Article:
My husband, Bob, has what you might call an allergy to doctors. “I used to measure my health each year by whether I could run the nearly 7.5-mile San Francisco Bay to Breakers race in under an hour,” he says.
So it was on a summer day in 2012 that I had to practically chase my 58-year-old spouse out of the house for a long-overdue physical exam I’d booked for him. (I’d set up my annual physical, complete with mammogram, for the same day.)
What precipitated the doctor visit for Bob was not a symptom — he was perfectly healthy — but rather a vague worry I’d been feeling ever since a good friend of ours was diagnosed with prostate cancer (out of the blue) a few months earlier. And I learned from just the briefest online search that Bob was nearing the age when prostate cancer surges. Dr. Patrick Walsh of Johns Hopkins University, considered one of the world’s foremost authorities on the disease, writes, “After age 60, prostate cancer seems to shift into high gear — and a man is three times more likely to develop it than a woman is to develop breast cancer.”
The American Cancer Society estimates that 232,570 women will be diagnosed with invasive breast cancer this year. The prostate cancer number is almost the same, 233,000. Still, our awareness of the two is not at all equal. October, with its ubiquitous pink ribbons, has come to symbolize breast cancer awareness. Buildings across America, even the White House, light up in pink. NFL players, the epitome of male power and strength, sport the ribbon and don pink accessories to raise awareness. I’m guessing you didn’t know that September has a ribbon too — a little-seen light-blue ribbon that is the sign of Prostate Cancer Awareness Month. I certainly didn’t. But my understanding of the disease was about to grow exponentially.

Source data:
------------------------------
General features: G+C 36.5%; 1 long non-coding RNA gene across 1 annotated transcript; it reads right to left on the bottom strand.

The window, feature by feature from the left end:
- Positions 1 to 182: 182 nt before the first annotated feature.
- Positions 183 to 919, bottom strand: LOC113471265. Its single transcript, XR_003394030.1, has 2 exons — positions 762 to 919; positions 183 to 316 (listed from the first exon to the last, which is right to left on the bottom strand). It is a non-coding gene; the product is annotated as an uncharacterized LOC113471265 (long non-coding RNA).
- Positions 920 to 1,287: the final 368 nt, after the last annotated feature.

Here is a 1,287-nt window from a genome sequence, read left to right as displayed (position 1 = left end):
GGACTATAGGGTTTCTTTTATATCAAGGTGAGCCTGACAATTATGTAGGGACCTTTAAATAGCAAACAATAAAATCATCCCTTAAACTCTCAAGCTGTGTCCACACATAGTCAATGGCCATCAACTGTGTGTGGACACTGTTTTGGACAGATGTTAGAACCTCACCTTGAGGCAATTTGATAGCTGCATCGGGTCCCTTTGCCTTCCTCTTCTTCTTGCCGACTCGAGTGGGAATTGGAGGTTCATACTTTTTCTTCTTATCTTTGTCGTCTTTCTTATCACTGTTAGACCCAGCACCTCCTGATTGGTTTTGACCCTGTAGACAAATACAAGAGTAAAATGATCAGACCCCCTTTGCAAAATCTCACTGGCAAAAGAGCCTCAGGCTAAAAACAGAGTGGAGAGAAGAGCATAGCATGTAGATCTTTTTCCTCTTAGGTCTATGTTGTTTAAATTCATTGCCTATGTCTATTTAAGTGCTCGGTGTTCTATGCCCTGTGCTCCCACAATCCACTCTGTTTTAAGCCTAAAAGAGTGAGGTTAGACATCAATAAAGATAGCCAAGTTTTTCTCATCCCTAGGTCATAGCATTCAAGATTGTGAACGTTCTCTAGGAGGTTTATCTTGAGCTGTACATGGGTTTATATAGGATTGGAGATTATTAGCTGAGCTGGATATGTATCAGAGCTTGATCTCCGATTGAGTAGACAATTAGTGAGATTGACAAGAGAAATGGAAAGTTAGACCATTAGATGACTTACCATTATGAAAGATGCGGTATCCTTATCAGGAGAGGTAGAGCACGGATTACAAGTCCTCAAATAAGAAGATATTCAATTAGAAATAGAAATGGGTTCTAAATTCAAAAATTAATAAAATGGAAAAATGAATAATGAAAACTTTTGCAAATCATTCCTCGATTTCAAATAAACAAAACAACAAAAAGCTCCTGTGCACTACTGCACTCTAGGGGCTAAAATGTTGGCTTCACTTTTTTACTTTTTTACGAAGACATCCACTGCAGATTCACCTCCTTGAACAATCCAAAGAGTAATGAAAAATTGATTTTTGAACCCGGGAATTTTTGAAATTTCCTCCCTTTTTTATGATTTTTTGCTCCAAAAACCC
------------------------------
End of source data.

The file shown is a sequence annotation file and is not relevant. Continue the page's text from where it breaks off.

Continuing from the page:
You may well ask why planning the checkup had fallen to me, but it’s actually quite common for a wife to take on the role of health cop for her family. According to Gary Brice, executive director of the DeGraff Memorial Hospital McLaughlin Center in North Tonawanda, New York, most men don’t like to show weakness and most women “don’t have trouble admitting health problems.” He explains that women are also more familiar with healthcare in general after years of having pelvic examinations, as well as taking children to the pediatrician.
If distrust of doctors was a constant for Bob, he’d reinvented nearly everything else about himself about 10 years earlier. “At 50 everything changed in my life,” he says. At the time, the two of us moved from California to the East Coast after I accepted a promotion (I work in newspaper sales and marketing). For Bob, the move meant leaving behind a 30-year career in automotive service and going back to school. “I didn’t have the opportunity to finish college, so I went back and became the oldest kid in my class.” By 2012, Bob was in his personal prime time and working in real estate.